In the years leading up to the financial crisis, the United States was ill-equipped to address the growing risks in the financial system. Our antiquated regulatory structure was unable to keep up with the changing financial marketplace, and no single entity had accountability for protecting the stability of the entire system. Even worse, some of the largest, riskiest nonbank financial companies in the world – like AIG – weren't subject to adequate oversight.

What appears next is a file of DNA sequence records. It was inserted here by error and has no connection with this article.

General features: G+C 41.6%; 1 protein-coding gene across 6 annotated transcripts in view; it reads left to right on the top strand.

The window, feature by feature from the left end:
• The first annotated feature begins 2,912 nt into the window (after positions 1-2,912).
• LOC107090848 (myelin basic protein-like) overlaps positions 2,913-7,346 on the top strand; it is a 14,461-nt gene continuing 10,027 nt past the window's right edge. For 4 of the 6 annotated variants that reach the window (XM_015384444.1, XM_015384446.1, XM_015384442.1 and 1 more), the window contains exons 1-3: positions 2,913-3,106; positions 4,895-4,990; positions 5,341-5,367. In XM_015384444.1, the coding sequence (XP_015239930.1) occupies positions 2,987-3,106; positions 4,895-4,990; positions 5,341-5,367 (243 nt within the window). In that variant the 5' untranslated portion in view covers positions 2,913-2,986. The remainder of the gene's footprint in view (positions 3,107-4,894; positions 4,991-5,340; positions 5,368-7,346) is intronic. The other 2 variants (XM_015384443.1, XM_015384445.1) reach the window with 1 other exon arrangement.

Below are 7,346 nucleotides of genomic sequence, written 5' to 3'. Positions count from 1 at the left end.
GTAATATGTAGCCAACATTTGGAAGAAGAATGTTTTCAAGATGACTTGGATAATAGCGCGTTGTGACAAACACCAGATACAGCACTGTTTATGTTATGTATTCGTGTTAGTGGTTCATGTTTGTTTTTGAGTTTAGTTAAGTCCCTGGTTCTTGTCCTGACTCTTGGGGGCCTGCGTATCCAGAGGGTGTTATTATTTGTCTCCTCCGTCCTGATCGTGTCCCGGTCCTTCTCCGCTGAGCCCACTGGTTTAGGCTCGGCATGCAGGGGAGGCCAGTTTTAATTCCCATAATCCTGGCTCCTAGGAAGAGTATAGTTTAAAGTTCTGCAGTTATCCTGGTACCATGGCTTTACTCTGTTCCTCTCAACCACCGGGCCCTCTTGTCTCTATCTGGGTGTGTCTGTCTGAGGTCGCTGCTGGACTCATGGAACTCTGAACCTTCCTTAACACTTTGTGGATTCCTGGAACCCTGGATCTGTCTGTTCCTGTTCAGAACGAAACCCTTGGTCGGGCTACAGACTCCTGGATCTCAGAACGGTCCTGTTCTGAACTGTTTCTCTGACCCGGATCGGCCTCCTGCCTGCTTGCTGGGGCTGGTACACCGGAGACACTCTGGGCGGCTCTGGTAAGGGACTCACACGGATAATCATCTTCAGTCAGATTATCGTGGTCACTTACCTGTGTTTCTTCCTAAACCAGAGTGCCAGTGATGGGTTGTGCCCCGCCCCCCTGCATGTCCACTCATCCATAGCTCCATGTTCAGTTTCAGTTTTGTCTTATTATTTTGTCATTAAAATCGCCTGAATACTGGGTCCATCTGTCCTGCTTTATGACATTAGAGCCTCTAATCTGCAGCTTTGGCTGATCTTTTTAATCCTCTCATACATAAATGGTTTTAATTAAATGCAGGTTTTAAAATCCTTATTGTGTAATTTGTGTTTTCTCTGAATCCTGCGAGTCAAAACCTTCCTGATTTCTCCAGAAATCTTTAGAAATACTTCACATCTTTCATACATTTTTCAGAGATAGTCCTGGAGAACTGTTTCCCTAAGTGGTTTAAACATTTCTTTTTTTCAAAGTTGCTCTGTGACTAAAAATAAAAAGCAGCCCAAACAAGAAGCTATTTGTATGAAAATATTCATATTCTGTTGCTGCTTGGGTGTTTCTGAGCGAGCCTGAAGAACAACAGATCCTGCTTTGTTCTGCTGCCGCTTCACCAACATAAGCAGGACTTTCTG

To close these regulatory gaps, President Obama championed and Congress passed theDodd-Frank Wall Street Reform and Consumer Protection Act in 2010. Among its crucial reforms, the law created the Financial Stability Oversight Council – a body that brings the entire financial regulatory community together to identify and respond to risks across the financial system in order to help prevent another crippling financial crisis. Unfortunately, some are now seeking to hamstring the FSOC, threatening to turn back the clock and potentially pave the way for a future crisis. Here's why that's a mistake.